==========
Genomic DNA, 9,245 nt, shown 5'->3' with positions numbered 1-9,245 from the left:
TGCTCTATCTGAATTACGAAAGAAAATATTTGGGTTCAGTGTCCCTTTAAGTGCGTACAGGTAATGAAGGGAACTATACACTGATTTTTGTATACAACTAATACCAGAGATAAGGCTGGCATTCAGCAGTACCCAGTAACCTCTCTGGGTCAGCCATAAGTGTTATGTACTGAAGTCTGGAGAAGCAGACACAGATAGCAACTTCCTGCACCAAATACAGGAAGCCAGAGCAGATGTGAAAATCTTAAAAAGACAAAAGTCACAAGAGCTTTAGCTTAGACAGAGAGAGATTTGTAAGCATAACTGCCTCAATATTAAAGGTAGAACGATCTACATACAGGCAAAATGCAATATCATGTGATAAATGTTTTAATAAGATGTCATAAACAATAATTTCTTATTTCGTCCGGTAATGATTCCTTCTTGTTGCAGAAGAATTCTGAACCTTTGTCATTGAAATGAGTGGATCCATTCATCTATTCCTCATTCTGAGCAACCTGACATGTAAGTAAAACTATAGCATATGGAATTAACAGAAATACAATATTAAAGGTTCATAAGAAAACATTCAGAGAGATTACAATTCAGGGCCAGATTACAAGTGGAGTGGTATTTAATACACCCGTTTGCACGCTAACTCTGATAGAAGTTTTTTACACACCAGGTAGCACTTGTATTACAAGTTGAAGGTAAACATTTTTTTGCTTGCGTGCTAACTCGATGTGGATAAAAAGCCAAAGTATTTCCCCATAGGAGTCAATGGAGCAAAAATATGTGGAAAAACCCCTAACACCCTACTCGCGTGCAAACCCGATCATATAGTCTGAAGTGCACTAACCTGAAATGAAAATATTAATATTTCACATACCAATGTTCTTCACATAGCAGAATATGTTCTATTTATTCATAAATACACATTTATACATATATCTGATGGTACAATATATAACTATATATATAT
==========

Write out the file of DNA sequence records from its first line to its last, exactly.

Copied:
Genomic DNA, 9,245 nt, shown 5'->3' with positions numbered 1-9,245 from the left:
TGCTCTATCTGAATTACGAAAGAAAATATTTGGGTTCAGTGTCCCTTTAAGTGCGTACAGGTAATGAAGGGAACTATACACTGATTTTTGTATACAACTAATACCAGAGATAAGGCTGGCATTCAGCAGTACCCAGTAACCTCTCTGGGTCAGCCATAAGTGTTATGTACTGAAGTCTGGAGAAGCAGACACAGATAGCAACTTCCTGCACCAAATACAGGAAGCCAGAGCAGATGTGAAAATCTTAAAAAGACAAAAGTCACAAGAGCTTTAGCTTAGACAGAGAGAGATTTGTAAGCATAACTGCCTCAATATTAAAGGTAGAACGATCTACATACAGGCAAAATGCAATATCATGTGATAAATGTTTTAATAAGATGTCATAAACAATAATTTCTTATTTCGTCCGGTAATGATTCCTTCTTGTTGCAGAAGAATTCTGAACCTTTGTCATTGAAATGAGTGGATCCATTCATCTATTCCTCATTCTGAGCAACCTGACATGTAAGTAAAACTATAGCATATGGAATTAACAGAAATACAATATTAAAGGTTCATAAGAAAACATTCAGAGAGATTACAATTCAGGGCCAGATTACAAGTGGAGTGGTATTTAATACACCCGTTTGCACGCTAACTCTGATAGAAGTTTTTTACACACCAGGTAGCACTTGTATTACAAGTTGAAGGTAAACATTTTTTTGCTTGCGTGCTAACTCGATGTGGATAAAAAGCCAAAGTATTTCCCCATAGGAGTCAATGGAGCAAAAATATGTGGAAAAACCCCTAACACCCTACTCGCGTGCAAACCCGATCATATAGTCTGAAGTGCACTAACCTGAAATGAAAATATTAATATTTCACATACCAATGTTCTTCACATAGCAGAATATGTTCTATTTATTCATAAATACACATTTATACATATATCTGATGGTACAATATATAACTATATATATAT